The film is quite subtle. I was almost waiting for Director Ram Madhvani to resort to melodrama and the story had a lot of space for it, but he restrained himself. And he keeps you at the edge of the seat even though you know what happens in the end. And THAT takes a lot of skill.
For the first time(in my experience), I saw people waiting even after the credits started rolling…they waited because the makers showed Neera Bhanot’s photos.
I cannot believe that a person like her existed. I don’t need to say anything about her story because we all know it. But I will say one thing. This film is made with a lot of sincerity and integrity. It has flaws but you won’t care. And you will become a different person when you take a moment to think about what Neerja Bhanot had done.
I don’t remember how I stumbled upon Shankar Tucker’s music. I remember watching his video for the first time and smiling…because he was trying to do something really different. What fascinated me more was his background: He was born in the U.S. He initially trained in Western Classical Music but he is not one of those people who blindly follows tradition. His quest to do something different brought him to India where he learned Indian Classical music. After learning both forms of music, he tried to play Indian classical music on a Clarinet..since it was difficult, he actually tweaked the musical instrument (I read all these in his interviews, long time back…it is possible that I might have forgotten few things). He started collaborating with Indian artists and making YouTube videos. His refreshing sound slowly started attracting listeners. He is doing really well now.
What’s inspiring about Shankar is his passion. The music industry in India is not really developed…musicians have to depend on film music to make a living (that is changing but things are still difficult). Shankar left an opportunity in the U.S. music industry which is certainly better in terms of opportunities. I remember watching a TED talk of his and being bowled over by his vision. I feel that Shankar has managed to achieve something really rare: the things that people sing in his videos are sort of traditional but he manages to give it a contemporary touch, without giving into the temptation of being more ‘likable.’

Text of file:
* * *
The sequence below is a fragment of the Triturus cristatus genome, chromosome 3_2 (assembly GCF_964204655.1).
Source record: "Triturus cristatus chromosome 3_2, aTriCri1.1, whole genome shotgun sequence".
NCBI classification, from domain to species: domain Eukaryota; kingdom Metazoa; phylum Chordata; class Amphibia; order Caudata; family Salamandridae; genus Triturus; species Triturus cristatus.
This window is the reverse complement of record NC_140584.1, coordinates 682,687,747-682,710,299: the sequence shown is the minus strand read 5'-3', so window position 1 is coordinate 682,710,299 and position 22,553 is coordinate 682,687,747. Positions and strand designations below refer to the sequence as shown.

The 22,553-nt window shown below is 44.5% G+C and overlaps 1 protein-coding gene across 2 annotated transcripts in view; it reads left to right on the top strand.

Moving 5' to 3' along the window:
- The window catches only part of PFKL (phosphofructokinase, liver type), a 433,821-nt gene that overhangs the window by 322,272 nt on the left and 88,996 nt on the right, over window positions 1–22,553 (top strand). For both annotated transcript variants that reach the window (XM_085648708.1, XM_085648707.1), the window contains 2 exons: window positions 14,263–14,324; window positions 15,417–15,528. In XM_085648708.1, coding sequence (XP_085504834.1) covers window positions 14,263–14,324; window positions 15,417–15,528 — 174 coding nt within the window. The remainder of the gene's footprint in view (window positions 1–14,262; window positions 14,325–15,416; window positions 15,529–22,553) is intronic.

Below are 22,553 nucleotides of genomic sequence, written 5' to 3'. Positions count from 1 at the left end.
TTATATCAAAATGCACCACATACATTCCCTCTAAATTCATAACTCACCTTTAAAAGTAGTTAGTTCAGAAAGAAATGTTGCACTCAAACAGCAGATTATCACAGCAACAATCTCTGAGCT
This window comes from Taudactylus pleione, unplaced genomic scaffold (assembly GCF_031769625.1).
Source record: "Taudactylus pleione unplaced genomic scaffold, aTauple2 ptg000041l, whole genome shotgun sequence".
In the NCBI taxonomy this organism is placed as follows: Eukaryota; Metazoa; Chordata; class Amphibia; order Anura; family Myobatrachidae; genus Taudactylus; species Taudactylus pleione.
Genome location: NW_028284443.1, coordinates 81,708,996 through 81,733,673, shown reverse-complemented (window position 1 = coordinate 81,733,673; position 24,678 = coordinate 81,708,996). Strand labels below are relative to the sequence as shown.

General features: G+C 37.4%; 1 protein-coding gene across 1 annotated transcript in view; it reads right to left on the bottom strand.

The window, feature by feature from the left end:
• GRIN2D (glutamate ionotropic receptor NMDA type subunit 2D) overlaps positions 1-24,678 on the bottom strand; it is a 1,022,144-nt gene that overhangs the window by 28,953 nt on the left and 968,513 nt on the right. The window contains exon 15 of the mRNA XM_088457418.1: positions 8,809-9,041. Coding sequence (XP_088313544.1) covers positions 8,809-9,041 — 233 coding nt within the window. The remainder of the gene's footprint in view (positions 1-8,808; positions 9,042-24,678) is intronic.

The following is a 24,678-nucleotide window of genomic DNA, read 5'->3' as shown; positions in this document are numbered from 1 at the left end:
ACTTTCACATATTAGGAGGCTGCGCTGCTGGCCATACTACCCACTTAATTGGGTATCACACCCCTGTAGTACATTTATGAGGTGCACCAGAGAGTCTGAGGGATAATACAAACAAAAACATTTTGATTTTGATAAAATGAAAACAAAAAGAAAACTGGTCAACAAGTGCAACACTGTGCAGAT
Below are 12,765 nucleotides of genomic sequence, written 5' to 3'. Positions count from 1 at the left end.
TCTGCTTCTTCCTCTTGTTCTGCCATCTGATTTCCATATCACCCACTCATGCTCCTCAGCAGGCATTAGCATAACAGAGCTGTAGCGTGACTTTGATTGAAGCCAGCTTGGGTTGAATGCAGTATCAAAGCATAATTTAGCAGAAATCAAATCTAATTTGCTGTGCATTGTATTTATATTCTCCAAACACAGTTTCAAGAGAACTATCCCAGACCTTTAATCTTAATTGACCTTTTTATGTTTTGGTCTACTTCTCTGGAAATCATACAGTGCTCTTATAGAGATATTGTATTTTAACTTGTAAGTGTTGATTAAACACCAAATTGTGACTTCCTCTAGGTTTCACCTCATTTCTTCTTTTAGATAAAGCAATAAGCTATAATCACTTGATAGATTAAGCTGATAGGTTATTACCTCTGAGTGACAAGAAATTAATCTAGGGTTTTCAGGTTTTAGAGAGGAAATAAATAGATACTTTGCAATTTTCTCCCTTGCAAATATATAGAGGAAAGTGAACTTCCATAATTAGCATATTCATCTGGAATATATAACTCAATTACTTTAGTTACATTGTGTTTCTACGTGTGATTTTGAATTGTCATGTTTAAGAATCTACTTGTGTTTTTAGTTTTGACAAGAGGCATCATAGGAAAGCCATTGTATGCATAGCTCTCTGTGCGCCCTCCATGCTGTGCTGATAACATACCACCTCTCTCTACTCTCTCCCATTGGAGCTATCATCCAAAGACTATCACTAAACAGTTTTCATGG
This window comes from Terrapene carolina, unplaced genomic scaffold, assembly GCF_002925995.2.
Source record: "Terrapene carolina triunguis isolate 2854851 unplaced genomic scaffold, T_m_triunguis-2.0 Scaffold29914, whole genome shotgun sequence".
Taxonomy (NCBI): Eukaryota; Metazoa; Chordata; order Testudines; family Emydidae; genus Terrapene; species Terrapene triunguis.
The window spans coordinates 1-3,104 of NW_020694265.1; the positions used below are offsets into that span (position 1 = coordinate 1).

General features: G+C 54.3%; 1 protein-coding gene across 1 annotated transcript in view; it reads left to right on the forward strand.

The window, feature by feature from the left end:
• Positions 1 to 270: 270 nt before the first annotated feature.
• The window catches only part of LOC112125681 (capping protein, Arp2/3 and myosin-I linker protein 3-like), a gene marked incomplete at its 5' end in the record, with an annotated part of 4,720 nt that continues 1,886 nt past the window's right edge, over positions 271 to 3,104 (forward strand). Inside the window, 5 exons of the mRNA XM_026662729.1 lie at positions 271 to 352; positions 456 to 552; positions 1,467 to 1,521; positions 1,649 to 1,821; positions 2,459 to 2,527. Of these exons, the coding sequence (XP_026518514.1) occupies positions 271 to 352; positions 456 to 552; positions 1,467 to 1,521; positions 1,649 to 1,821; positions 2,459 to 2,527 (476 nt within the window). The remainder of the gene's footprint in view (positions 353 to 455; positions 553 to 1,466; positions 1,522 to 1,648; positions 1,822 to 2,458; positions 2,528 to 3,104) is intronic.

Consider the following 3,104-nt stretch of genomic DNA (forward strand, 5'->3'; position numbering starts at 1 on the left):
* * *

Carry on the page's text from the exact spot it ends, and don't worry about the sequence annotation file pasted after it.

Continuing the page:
Few videos of his feature sisters Vidya and Vandana. Both of them are trained in Indian classical music. I don’t know what happened to Vandana but Vidya Iyer is still making music. These days, she is making a lot of mash-ups. Now, most of the mash-ups on the internet are boring but Vidya’s mash-ups of Tamil songs, Bollywood songs and English pop songs are quite good. Some of them are dull but most of them are pretty good. Some people think that doing a mash-up is easy as you are dealing with hit songs but it’s actually pretty challenging because you need to get the right mix. It’s a different art altogether.